|Painting Old Houses and DWI Defense|
It's ALL ABOUT THE PREP
Father's day weekend on a beautiful and clear summer June in Ithaca is not as big a deal as Mother's Day.
Those mothers, they are a mighty powerful group, whether they are speaking out about drunk drivers or having a holiday. But nevertheless my wife went out of her way to celebrate this weekend. I got a grill, a present or a job? you decide!
It is such a thankless job to be the "GrillMaster"... She did her best to make my day special. It is tough to be her, I am a big pain at times, sometimes so full of myself, and tougher yet to be married to a man whose attention is focused elsewhere quite often. I get lost in my own thinking. Yeah, I am guilty of not listening, or hearing what she is saying. I like to sit and think. Sometimes I even wake up in the middle of the night with ideas or creative strategies.
This was especially so this special weekend because my brain was preoccupied with an upcoming DWI Suppression Hearing.
I get into my cases. I get excited about the challenges in my cases. How to get over some bad facts. How to maximize the value of good facts. I write out all my cross examinations in long form because I believe my goals and sub-goals need to be nailed down right the first time. I spend many hours preparing.
I have been watching a house painter for the past two weeks. I like watching other people do work. He was prepping a house a few blocks from Gimme Coffee. I am not a house painter but I do know one thing about painting. The key to doing a good paint job is all in the prep. Old homes require meticulous prep. Get rid of all the old rot. He spent hours and hours Scraping, sanding, and puttying each nook and cranny. The detail in the prep determines the final value of the paint job. Bad prep (incomplete or inadequate) leads to a bad looking and short lasting paint job. Even applying the best paint perfectly will not excuse a bad prep job. Ultimately, the paint will chip, peel, or look horrible.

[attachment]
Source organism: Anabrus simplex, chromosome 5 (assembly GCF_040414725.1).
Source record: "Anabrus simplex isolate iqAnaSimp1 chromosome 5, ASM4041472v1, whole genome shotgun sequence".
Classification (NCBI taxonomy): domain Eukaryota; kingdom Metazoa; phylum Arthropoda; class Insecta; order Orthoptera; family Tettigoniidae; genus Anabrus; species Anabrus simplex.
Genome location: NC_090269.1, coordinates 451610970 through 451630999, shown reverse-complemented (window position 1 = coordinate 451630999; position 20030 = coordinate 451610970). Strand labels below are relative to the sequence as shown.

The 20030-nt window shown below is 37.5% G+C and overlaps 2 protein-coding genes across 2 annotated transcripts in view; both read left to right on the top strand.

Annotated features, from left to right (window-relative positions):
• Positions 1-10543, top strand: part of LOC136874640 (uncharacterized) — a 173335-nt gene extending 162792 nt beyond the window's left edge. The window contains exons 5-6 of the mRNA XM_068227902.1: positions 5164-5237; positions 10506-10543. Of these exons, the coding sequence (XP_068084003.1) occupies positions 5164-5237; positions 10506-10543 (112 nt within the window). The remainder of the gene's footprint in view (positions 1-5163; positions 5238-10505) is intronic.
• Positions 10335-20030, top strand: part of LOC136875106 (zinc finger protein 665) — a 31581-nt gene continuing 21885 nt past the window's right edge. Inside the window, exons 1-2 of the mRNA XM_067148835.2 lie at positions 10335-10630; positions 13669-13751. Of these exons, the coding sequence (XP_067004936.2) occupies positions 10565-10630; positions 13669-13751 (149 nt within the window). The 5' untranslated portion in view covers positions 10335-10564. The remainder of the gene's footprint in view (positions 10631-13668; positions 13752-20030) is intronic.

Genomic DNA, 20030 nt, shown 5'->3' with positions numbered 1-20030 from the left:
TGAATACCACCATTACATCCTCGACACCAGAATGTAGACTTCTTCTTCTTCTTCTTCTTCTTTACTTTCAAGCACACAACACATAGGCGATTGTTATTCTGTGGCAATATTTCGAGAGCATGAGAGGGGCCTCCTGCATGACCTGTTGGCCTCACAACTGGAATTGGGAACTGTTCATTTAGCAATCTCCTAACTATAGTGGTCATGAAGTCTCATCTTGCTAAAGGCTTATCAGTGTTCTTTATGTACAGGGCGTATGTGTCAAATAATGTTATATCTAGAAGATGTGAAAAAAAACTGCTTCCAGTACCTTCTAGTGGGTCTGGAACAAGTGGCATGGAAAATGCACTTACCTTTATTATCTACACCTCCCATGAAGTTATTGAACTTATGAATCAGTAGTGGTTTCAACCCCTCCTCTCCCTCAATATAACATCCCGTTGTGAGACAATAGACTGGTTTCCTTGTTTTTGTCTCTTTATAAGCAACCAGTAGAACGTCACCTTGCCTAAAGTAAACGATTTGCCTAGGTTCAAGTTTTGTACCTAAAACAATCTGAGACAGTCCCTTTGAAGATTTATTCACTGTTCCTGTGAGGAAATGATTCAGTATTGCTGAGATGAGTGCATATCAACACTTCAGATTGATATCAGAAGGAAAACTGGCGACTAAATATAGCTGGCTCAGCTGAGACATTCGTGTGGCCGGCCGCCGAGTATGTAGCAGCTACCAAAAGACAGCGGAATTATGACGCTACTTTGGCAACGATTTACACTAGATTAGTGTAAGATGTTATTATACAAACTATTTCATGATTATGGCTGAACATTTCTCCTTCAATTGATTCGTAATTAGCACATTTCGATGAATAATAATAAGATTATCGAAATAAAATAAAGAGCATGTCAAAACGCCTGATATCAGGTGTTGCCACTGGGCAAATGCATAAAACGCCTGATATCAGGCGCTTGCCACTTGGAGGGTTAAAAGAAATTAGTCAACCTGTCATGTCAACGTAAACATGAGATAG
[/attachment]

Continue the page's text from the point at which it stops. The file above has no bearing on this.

Funny but DWI case prep is much the same way. You will rarely have a good result or a great result ie. great defense without complete and detailed preparation. I shudder when I see attorneys "wing it." Maybe in old westerns gunslingers can shoot from the hip but a well done defense requires time and work. For instance, For a recent defense to my client's DWI charges I wrote out a detailed cross examination chapter for the arresting officer (many chapters make up a hearing or trial) of my client's driving pattern pre-stop, it looks or sounds something like this:
GOAL: normal driving responses
At approx 200am on 01/10 you were traveling west on buffalo st.
You then saw a car in back of you
A car with bright headlights
You then let the car pass you
it was a red car
the red car was a 2003 bmw
You followed the red car
You followed the red car closely
You watched my client’s driving very closely
You observed the driver
His driving was not erratic
There was nothing unusal about his driving
Isn’t it true that the only violation you observed were bright lights from the car
Aside from that everything else appeared to be normal
You didn’t observe anything else erractic or unusual about the operation of the vehicle
The car traveled at the appropriate speed
The driver stayed in his lane of travel
You then activated your emergency lights
The driver slowed his car down
Gradually he reduced his speed
He brought the car to a stop
Parallel to the curb
The car did not touch the curb
the car used his turn signal
the right turn signal
And mr. c immed pulled over as a normal driver should in that situation
He parked his car on buffalo st in a normal manner
Each piece of my puzzle goes into place to build on my theory of the case. Great mental and physical function, step by step, block by block, chapter by chapter of cross examination of the cop. I usually have prepared between 15-20 chapters for a suppression hearing. Often I have 3 to 5 chapters to cross examine one field sobriety test. The time put in is well worth the effort. All the detailed preparation builds on the strengths of my case theory and exposes the weaknesses in the prosecution's case.
Chapters lead to establishing chapter goals which then adds up to a story. Our successful story of driving like a normal driver and functioning (mentally and physically) as a sober individual. The concept of using cross examination to tell a story and creating chapters comes from the master book on cross examination, written by Pozner and Dodd, called The Art and Science of Cross Examination. It should be in every trial lawyer's book case.
In my defense practice, my mantra, "the prep, the prep, the prep will give you the right rep."